- Expect the intensity of holiday togetherness to breed some irritability, and take it in stride.
- Give yourself and everyone else permission to feel less than perfect. Recognize that the holiday isn’t “ruined” just because someone gets angry or upset; your family is simply doing what it’s always done — acting like your family.
- Recognize that no one can live up to our expectations for the Holiday. Most of us carry around a heavily romanticized picture of the holiday and feel we must relentlessly convey warmth, brightness and good feelings. It’s just not possible without creating unbearable tension.
- Be forewarned that it is the nature of family rituals to try to stuff you back into old family roles; you don’t have to be the fixer-upper or kid sister if you don’t want to.
- Be open, and respond positively to change in other family members.
- Plan for the difficult moments. Propose a family outing for the holiday afternoon slump. Keep lots of board games handy.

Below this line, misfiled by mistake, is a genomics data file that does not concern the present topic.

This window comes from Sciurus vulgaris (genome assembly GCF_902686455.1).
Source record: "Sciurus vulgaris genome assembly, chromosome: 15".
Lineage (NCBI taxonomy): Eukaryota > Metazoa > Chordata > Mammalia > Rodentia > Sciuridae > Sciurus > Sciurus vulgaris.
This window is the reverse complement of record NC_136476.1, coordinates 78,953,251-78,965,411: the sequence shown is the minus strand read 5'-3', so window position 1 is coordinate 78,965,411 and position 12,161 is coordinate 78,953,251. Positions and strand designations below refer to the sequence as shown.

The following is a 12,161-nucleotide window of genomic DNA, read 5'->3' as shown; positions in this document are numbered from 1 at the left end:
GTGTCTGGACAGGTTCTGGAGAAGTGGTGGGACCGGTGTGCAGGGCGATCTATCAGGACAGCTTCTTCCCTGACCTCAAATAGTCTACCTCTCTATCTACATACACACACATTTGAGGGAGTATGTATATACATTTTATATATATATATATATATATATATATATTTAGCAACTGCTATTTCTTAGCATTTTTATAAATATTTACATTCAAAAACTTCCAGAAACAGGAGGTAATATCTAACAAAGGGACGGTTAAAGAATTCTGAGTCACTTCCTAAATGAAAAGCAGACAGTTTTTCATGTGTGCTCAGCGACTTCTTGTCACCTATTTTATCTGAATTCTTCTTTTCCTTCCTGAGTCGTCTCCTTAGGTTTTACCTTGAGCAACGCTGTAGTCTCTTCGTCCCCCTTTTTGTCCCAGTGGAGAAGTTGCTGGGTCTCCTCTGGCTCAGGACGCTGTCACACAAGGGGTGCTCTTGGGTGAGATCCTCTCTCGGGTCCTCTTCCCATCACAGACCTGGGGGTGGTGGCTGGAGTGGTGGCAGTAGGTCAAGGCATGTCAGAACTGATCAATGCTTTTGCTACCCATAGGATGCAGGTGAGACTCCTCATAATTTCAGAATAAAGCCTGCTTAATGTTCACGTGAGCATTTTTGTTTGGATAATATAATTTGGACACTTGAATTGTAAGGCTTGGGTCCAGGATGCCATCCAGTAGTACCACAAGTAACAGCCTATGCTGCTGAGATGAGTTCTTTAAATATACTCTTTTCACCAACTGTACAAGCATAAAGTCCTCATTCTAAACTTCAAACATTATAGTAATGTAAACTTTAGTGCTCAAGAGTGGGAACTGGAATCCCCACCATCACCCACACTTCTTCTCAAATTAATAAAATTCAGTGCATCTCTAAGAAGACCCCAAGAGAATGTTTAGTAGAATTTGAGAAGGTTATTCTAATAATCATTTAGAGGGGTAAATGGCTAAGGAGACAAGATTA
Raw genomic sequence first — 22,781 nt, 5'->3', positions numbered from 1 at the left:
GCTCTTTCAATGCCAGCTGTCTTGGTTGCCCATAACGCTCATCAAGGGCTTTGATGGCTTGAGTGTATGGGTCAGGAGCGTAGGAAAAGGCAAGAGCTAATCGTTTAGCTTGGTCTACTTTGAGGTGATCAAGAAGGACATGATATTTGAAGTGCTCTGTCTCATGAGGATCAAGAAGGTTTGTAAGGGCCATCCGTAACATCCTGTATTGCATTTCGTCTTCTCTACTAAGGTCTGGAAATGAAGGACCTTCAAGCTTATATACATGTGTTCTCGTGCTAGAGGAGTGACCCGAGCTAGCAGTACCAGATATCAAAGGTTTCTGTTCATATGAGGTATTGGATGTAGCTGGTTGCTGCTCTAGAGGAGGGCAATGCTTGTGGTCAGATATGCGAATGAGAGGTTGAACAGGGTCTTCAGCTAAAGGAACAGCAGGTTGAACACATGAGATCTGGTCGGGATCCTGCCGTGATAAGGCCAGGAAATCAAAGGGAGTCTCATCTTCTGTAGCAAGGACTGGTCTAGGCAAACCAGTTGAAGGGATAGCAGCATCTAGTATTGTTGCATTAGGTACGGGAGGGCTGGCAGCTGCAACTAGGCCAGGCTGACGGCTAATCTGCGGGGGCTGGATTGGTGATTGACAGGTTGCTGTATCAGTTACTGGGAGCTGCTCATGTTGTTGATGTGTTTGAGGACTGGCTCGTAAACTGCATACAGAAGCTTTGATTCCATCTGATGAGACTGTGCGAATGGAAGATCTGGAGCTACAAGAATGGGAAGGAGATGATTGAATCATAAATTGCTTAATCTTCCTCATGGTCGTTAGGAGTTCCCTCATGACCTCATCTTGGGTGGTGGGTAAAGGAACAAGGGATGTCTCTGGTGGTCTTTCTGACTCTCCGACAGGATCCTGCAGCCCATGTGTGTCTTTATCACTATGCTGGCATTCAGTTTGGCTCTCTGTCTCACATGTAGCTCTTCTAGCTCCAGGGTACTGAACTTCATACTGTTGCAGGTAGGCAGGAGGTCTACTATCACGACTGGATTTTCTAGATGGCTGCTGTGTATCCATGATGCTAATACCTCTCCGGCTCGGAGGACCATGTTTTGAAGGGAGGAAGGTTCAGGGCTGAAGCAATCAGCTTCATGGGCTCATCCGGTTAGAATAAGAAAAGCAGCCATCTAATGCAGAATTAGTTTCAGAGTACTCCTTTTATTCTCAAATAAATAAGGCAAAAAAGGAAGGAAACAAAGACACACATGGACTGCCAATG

- Enlist the help of others if you are the one in charge of organizing the holiday reunion. Well in advance, politely inform other family members that you want their help with meal preparation, setup or cleanup, and assign specific tasks to specific people. Everyone will enjoy the occasion more.
- Try to be flexible about the way things are done. Build some change into family rituals, otherwise they will ossify and eventually turn participants off. People grow and change; so should rituals.
- Create new rituals in newly blended, divorced or grieving families – adopting elements that have shared meaning for all current members.
- Recognize how difficult the holidays are for children of divorced or grieving families. Several adults are often competing for the children’s time and affection and they know that someone they love will inevitably suffer. Smooth their way. It’s not their responsibility to make you feel better.
- Congratulate the cook. So what if the turkey is too dry. At least it’s on the table.
- Buy into the holiday promise of a perfect family. There’s no such thing — and never was.
- Expect the holidays to serve as quality time for relationships. You can’t repair all damage and pay all debts in a day or two. You can, however, use the holidays to make meaningful contact.
- Plan family transformations. This is not the time to confront Uncle Ed about his drinking or to force Mom to finally open up.
- Try to over-control everyone’s interactions in order to put a lid on conflict and clashes. And don’t get upset with anyone else for getting upset.-Taken in part from an old Psychology Today article